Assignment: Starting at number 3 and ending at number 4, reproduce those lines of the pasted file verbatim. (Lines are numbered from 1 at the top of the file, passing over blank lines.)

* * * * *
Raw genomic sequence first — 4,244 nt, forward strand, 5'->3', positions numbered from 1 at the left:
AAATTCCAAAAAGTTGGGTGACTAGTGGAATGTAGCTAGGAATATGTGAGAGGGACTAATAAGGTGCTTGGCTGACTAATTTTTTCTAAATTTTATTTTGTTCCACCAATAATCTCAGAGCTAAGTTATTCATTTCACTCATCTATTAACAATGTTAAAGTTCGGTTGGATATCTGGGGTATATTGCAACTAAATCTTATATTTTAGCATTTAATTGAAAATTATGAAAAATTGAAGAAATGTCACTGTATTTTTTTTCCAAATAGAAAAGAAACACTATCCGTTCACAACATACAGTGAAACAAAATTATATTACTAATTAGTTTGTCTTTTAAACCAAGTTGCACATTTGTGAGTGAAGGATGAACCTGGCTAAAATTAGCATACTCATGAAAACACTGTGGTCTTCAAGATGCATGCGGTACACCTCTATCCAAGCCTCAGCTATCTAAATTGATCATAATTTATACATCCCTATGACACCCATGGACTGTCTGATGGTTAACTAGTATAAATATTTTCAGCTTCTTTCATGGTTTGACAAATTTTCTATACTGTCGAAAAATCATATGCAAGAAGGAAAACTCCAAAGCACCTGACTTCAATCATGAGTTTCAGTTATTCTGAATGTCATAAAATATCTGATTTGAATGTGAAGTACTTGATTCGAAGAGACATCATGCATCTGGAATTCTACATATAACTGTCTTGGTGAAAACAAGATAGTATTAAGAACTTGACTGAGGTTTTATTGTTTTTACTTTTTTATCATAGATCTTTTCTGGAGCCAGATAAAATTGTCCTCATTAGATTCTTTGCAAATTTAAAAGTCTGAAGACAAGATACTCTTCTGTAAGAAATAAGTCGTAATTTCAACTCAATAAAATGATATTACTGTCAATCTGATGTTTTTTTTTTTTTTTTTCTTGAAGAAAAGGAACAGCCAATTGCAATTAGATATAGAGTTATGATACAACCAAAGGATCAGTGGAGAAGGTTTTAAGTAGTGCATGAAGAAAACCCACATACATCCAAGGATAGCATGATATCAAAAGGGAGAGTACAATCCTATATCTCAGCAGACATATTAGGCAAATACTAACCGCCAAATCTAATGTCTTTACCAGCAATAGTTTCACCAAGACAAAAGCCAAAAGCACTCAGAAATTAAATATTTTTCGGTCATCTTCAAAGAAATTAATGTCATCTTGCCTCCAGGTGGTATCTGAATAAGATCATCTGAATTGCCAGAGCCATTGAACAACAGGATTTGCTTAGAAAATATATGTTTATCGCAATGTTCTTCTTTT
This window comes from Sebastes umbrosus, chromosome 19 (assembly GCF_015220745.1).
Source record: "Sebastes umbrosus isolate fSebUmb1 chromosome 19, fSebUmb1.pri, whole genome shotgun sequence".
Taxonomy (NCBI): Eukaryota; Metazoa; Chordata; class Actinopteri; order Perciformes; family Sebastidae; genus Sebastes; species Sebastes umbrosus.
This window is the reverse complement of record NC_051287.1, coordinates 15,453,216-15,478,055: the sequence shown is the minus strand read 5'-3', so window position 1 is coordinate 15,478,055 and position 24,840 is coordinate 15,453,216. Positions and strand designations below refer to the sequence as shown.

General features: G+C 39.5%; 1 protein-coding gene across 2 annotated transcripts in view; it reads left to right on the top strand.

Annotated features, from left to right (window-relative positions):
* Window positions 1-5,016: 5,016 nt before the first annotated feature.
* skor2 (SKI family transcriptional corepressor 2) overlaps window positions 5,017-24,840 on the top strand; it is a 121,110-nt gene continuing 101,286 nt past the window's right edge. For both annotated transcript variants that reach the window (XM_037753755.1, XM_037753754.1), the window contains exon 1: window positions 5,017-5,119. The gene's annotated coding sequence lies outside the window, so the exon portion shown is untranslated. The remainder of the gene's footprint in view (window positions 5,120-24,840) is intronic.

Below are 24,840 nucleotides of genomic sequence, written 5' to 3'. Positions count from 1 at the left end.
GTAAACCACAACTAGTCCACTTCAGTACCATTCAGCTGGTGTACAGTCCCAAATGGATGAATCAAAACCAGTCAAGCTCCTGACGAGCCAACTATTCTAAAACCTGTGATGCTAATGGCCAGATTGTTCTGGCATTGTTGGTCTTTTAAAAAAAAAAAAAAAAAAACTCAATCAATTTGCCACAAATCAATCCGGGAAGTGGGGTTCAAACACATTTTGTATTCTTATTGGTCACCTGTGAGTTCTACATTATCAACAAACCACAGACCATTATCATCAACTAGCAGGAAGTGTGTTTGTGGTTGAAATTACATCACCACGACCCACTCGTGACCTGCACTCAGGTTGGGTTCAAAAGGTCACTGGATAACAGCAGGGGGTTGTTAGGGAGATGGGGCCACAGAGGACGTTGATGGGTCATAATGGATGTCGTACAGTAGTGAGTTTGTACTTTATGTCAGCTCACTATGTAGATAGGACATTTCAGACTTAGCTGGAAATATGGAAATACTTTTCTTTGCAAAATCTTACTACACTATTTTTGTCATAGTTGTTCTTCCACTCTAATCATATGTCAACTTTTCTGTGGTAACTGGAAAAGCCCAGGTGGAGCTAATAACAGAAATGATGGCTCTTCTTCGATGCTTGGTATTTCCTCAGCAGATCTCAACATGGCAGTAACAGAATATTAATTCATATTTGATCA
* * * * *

This window comes from Sebastes umbrosus, chromosome 19 (assembly GCF_015220745.1).
Source record: "Sebastes umbrosus isolate fSebUmb1 chromosome 19, fSebUmb1.pri, whole genome shotgun sequence".